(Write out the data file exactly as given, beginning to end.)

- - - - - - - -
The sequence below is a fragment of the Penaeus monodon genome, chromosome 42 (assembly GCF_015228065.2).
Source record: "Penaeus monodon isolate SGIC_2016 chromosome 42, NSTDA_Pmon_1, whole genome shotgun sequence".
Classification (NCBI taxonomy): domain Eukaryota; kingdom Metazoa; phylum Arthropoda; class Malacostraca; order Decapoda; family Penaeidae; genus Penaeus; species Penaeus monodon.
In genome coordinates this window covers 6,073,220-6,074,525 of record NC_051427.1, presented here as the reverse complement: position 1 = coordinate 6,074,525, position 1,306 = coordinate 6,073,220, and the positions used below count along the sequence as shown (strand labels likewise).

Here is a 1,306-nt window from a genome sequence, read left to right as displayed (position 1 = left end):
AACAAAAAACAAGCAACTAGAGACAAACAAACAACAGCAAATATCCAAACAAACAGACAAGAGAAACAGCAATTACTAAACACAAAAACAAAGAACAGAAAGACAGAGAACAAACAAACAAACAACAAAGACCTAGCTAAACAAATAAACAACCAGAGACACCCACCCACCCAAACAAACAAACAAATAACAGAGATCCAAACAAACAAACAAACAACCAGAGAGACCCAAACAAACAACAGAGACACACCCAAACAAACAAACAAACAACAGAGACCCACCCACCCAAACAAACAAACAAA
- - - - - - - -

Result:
The sequence below is a fragment of the Penaeus monodon genome, chromosome 42 (assembly GCF_015228065.2).
Source record: "Penaeus monodon isolate SGIC_2016 chromosome 42, NSTDA_Pmon_1, whole genome shotgun sequence".
Classification (NCBI taxonomy): domain Eukaryota; kingdom Metazoa; phylum Arthropoda; class Malacostraca; order Decapoda; family Penaeidae; genus Penaeus; species Penaeus monodon.
In genome coordinates this window covers 6,073,220-6,074,525 of record NC_051427.1, presented here as the reverse complement: position 1 = coordinate 6,074,525, position 1,306 = coordinate 6,073,220, and the positions used below count along the sequence as shown (strand labels likewise).

Here is a 1,306-nt window from a genome sequence, read left to right as displayed (position 1 = left end):
AACAAAAAACAAGCAACTAGAGACAAACAAACAACAGCAAATATCCAAACAAACAGACAAGAGAAACAGCAATTACTAAACACAAAAACAAAGAACAGAAAGACAGAGAACAAACAAACAAACAACAAAGACCTAGCTAAACAAATAAACAACCAGAGACACCCACCCACCCAAACAAACAAACAAATAACAGAGATCCAAACAAACAAACAAACAACCAGAGAGACCCAAACAAACAACAGAGACACACCCAAACAAACAAACAAACAACAGAGACCCACCCACCCAAACAAACAAACAAA